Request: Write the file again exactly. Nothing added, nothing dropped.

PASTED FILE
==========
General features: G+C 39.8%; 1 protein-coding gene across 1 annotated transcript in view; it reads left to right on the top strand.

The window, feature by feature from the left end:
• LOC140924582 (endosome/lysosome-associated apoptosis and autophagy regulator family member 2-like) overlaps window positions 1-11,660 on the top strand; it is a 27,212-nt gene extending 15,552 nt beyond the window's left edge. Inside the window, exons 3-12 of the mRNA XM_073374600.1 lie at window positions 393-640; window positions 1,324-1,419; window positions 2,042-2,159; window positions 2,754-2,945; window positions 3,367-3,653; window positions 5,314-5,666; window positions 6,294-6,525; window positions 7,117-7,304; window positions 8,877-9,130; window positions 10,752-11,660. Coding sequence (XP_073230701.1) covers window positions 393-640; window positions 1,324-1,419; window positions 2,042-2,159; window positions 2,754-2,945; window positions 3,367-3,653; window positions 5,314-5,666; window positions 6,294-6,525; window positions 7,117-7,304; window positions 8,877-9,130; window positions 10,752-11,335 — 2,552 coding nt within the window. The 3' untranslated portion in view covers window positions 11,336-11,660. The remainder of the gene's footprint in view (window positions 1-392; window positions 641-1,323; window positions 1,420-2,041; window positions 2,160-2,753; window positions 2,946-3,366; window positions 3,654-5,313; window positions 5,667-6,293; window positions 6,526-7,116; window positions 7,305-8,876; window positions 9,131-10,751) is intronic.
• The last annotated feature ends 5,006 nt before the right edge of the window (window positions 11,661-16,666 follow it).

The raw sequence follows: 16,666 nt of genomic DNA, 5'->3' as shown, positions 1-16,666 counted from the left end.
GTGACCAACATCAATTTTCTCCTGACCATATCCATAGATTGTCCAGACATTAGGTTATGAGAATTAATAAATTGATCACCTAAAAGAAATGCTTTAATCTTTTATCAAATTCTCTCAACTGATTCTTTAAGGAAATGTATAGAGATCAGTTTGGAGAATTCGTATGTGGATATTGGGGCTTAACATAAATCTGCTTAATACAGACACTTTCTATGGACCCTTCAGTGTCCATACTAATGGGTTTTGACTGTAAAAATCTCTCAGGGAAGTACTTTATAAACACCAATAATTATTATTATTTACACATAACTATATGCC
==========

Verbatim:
General features: G+C 39.8%; 1 protein-coding gene across 1 annotated transcript in view; it reads left to right on the top strand.

The window, feature by feature from the left end:
• LOC140924582 (endosome/lysosome-associated apoptosis and autophagy regulator family member 2-like) overlaps window positions 1-11,660 on the top strand; it is a 27,212-nt gene extending 15,552 nt beyond the window's left edge. Inside the window, exons 3-12 of the mRNA XM_073374600.1 lie at window positions 393-640; window positions 1,324-1,419; window positions 2,042-2,159; window positions 2,754-2,945; window positions 3,367-3,653; window positions 5,314-5,666; window positions 6,294-6,525; window positions 7,117-7,304; window positions 8,877-9,130; window positions 10,752-11,660. Coding sequence (XP_073230701.1) covers window positions 393-640; window positions 1,324-1,419; window positions 2,042-2,159; window positions 2,754-2,945; window positions 3,367-3,653; window positions 5,314-5,666; window positions 6,294-6,525; window positions 7,117-7,304; window positions 8,877-9,130; window positions 10,752-11,335 — 2,552 coding nt within the window. The 3' untranslated portion in view covers window positions 11,336-11,660. The remainder of the gene's footprint in view (window positions 1-392; window positions 641-1,323; window positions 1,420-2,041; window positions 2,160-2,753; window positions 2,946-3,366; window positions 3,654-5,313; window positions 5,667-6,293; window positions 6,526-7,116; window positions 7,305-8,876; window positions 9,131-10,751) is intronic.
• The last annotated feature ends 5,006 nt before the right edge of the window (window positions 11,661-16,666 follow it).

The raw sequence follows: 16,666 nt of genomic DNA, 5'->3' as shown, positions 1-16,666 counted from the left end.
GTGACCAACATCAATTTTCTCCTGACCATATCCATAGATTGTCCAGACATTAGGTTATGAGAATTAATAAATTGATCACCTAAAAGAAATGCTTTAATCTTTTATCAAATTCTCTCAACTGATTCTTTAAGGAAATGTATAGAGATCAGTTTGGAGAATTCGTATGTGGATATTGGGGCTTAACATAAATCTGCTTAATACAGACACTTTCTATGGACCCTTCAGTGTCCATACTAATGGGTTTTGACTGTAAAAATCTCTCAGGGAAGTACTTTATAAACACCAATAATTATTATTATTTACACATAACTATATGCC